One thing I don’t do, and something I know more organized writers take advantage of, is self-set deadlines. I’ve tried them, and they just don’t stick. Indeed, they see me coming, dive off the side, and swim for shore. Now, if someone else made the deadline, be it a contest or NaNoWriMo, I’ll make it, even if I have to sit on the couches between classes at school on the last day to make the deadline. But ones I made myself? They have all the staying power of damp tissue paper in a strong breeze.

I’m even relatively easy to distract from my plots, in as much as I never actually follow them entirely. Oh sure, the main points all get hit. After all, I like writing big battles way too much to skip out on those, and if I don’t hit the main points, the story goes all sorts of flobbery in the middle. But the side details, even the ones I put into the plot? They get ignored as soon as they hit the page. I just write, knowing what the end of each chapter has to be, and the characters tell me how they want to get there. And if they want to get there by swimming across a harbour in the middle of the night being shot at by arrows, then that’s their right, although I’ll call them idiotic twerps later on.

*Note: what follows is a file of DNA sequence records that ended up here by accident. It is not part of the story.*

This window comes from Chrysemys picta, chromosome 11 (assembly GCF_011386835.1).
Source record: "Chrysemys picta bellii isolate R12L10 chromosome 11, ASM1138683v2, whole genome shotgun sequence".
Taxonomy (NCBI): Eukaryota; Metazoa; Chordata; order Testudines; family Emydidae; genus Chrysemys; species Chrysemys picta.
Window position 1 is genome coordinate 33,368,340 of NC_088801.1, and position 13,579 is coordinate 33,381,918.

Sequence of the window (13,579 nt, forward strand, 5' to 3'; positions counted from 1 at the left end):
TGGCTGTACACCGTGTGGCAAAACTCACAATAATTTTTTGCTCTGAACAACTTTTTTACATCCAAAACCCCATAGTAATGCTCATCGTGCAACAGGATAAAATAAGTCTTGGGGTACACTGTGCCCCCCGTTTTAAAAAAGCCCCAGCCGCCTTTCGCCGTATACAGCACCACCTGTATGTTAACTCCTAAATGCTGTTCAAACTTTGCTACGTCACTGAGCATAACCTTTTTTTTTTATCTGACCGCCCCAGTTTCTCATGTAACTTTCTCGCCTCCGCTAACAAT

And sometimes, characters want to die. They want to perform a screaming bellyflop off a high tower, or a noble death in self-sacrifice after trying to kill someone by flipping over his head with a sword. And because of that, characters in Laeccan Waters are dead. Not my plans, not in my plot, but they stood up, shook my hand, and walked off the page.

Am I going to let them stay dead? I have no idea, but if I really liked them a lot, I just might perform some necromancy. And if they don’t like it, well, tough on the characters. Characters get to make the little decisions, but damnit, if I like them enough, they are not dying on me forever. I didn’t spend 100k words building them up to have them walk off in the middle of scene six.

And look at that. I was supposed to be talking about distraction and I ended up talking about characters. And I even had an outline for this post.